The perfect storm in 2021? Pairing the Rhett Lashlee offense with the Manny Diaz defense

What would it look like if the Miami Hurricanes featured one of the most aggressive offensive coordinators with a defensive coordinator that is constantly attacking on the other side of the ball? 

We are about to find out in 2021. 

Miami’s 2021 offense will be led by coordinator Rhett Lashlee, who will be entering his second season at UM, while head coach Manny Diaz will be serving as the defensive coordinator in 2021. 

From a stylistic standpoint, the pairing is one of the most interesting in the country. 

On paper, the potential is there for Miami to win at a high level while also playing an exciting brand of football in 2021. 

Read on for a closer look at why UM’s 


Modern offensive football at the college and NFL level can largely be judged in one key phase: the ability to consistently generate explosive plays. 

Explosiveness can be achieved in different ways by offenses and Lashlee looks to take a balanced approach between passing and running the ball while playing at a fast tempo.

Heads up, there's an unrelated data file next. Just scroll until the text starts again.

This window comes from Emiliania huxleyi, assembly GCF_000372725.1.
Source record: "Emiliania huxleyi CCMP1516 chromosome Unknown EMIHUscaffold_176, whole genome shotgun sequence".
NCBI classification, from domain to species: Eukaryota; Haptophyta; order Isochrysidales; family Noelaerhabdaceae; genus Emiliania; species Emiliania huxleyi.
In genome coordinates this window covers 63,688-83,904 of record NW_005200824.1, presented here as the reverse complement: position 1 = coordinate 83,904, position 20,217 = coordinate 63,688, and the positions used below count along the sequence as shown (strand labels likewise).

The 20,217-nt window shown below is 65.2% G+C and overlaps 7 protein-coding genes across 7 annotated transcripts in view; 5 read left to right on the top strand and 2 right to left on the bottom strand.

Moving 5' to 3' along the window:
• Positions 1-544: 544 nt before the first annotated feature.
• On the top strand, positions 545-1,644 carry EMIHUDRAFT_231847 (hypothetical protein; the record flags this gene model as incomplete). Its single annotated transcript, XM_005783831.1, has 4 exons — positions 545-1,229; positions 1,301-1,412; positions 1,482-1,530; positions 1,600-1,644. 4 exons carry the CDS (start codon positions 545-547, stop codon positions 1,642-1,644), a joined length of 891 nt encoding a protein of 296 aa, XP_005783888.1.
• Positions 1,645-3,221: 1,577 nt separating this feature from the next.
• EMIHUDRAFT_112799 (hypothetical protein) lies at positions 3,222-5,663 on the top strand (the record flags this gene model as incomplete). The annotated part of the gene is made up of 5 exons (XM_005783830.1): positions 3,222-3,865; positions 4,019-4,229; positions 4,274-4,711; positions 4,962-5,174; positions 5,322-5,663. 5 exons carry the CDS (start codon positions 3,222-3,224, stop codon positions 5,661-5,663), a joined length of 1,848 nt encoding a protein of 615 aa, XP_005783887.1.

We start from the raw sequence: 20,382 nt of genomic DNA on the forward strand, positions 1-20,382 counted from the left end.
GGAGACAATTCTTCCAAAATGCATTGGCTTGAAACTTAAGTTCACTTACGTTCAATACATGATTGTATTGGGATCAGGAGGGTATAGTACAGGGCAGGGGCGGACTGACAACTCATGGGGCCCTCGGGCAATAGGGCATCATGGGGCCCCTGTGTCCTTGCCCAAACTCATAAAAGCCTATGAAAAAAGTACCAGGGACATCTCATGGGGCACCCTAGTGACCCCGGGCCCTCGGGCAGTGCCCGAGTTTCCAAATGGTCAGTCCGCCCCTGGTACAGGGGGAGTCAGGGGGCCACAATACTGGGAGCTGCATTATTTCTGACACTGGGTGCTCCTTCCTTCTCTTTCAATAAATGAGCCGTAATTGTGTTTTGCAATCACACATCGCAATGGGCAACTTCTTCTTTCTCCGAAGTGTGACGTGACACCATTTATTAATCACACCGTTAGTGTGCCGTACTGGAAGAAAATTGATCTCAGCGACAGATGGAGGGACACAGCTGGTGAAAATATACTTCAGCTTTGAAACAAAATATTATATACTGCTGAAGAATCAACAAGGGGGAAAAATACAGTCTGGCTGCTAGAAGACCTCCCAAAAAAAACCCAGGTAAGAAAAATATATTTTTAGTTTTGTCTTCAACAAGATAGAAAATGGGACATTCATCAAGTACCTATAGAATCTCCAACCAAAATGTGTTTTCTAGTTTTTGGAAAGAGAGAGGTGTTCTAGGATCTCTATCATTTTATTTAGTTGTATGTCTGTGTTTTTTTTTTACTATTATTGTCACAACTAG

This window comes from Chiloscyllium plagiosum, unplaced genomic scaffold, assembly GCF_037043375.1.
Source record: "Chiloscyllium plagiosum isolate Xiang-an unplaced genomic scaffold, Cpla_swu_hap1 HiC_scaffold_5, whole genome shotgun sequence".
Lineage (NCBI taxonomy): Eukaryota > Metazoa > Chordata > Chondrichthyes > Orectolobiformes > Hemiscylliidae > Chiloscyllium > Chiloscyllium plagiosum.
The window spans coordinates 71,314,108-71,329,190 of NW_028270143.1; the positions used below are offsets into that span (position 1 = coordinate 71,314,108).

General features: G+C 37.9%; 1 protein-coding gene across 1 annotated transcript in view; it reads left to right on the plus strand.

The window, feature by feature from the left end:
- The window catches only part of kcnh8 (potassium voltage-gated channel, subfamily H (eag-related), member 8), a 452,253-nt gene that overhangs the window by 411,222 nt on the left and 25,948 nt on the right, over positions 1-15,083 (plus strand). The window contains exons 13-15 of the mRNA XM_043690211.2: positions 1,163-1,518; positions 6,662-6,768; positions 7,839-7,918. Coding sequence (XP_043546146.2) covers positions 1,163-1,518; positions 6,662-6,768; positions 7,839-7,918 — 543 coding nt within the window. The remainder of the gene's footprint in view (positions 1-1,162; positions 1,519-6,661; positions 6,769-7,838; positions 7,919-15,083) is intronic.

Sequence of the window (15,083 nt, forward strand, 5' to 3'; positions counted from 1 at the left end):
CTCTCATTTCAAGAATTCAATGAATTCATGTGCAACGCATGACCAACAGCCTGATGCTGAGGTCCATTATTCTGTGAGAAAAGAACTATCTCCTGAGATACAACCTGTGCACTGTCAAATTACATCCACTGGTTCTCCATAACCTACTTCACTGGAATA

The year over year improvements in explosiveness for the 2020 season—Lashlee’s first at Miami—were impressive. UM wrapped up the 2020 season averaging 5.8 yards per play, which was up from 5.1 in 2019. Miami ranked 45th in the country in yards per play this year while ranking 97th in the country in that stat in 2019. 

For further context on the yards per play metric, the general thinking is that elite offenses average more than seven yards per play. Good offenses average six-to-6.9 yards of offense. Miami was right on the cusp of that six yards per play threshold in 2020. The 2016 offense that featured Brad Kaaya, Mark Walton, Ahmmon Richards, Stacy Coley, David Njoku, and Chris Herndon is the best yards per play offense of recent memory for the Hurricanes with that group averaging 6.1 yards per play. 

The Hurricanes also generated more plays of at least 30 yards in 2020 than in 2019. UM generated 32 plays of at least 30 yards in 2020 while in 2019 Miami generated 27 plays that went for at least 30 yards. 

Keep in mind that Miami generated more explosive plays while playing two fewer games and the fact that UM played a harder schedule in 2020. Miami played a FCS opponent in Bethune-Cookman in 2019. The Hurricanes played only one Group of Five team in 2020 in UAB (who has a good defense) while in 2019, UM faced four non-Power Five teams. 

When compared to 2019, Miami’s offense was more explosive in fewer games and against better opponents in 2020.